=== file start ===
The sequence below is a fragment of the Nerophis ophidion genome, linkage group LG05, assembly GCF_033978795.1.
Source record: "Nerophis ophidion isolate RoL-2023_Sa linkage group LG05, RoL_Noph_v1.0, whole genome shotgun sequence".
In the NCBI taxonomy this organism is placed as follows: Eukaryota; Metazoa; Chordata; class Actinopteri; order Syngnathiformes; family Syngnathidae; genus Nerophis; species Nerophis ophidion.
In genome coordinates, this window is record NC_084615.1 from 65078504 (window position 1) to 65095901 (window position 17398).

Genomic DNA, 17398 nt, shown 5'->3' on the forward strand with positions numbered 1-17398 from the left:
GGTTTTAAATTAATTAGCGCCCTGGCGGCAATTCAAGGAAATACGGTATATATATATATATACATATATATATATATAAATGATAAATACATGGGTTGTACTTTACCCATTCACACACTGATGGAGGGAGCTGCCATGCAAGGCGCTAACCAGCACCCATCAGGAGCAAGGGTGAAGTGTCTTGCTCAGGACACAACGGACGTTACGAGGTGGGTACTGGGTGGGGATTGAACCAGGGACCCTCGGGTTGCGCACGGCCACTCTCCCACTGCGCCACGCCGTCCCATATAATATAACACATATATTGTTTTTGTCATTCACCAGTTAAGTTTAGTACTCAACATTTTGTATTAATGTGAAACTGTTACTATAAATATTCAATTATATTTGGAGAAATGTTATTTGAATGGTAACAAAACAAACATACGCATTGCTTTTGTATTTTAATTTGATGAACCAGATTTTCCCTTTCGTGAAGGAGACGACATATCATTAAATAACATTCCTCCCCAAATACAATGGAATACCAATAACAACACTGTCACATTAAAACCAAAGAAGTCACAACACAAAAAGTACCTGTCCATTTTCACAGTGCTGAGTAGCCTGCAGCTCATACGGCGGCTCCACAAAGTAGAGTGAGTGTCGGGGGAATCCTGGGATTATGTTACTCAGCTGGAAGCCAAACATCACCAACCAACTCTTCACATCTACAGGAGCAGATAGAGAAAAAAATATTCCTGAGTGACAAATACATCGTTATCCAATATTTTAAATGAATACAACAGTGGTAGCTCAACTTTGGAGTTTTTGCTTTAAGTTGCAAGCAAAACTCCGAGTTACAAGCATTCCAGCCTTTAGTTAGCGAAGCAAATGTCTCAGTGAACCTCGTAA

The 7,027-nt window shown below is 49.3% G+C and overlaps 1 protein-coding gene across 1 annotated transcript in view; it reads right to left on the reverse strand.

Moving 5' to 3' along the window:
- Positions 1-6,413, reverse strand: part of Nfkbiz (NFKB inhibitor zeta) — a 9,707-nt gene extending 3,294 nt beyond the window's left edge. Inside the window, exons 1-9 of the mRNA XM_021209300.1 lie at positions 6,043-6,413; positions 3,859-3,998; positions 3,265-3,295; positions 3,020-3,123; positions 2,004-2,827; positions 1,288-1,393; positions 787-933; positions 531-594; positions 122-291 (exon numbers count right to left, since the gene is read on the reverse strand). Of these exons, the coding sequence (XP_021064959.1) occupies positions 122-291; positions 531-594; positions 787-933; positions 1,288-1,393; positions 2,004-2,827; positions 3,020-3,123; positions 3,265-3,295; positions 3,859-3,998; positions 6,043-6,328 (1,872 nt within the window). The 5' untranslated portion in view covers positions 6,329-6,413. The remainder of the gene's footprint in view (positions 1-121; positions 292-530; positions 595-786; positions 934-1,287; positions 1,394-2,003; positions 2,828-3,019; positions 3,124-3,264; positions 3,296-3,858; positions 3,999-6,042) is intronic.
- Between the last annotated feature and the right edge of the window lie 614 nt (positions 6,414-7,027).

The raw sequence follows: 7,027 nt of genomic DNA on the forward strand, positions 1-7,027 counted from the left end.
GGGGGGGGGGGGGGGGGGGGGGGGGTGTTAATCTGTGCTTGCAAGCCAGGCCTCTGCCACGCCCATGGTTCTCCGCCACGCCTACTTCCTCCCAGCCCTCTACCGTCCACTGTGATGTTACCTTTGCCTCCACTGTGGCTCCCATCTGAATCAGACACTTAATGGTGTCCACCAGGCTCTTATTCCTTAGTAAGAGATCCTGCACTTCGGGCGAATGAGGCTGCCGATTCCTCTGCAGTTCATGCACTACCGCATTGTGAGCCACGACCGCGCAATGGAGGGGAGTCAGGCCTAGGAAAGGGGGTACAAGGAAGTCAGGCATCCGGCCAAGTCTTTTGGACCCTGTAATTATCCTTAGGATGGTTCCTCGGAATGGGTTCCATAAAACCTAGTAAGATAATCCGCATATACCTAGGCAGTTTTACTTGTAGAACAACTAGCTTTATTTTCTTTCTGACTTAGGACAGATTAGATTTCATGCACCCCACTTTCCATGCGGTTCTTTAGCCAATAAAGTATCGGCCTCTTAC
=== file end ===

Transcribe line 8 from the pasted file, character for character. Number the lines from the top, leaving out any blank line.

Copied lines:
Moving 5' to 3' along the window: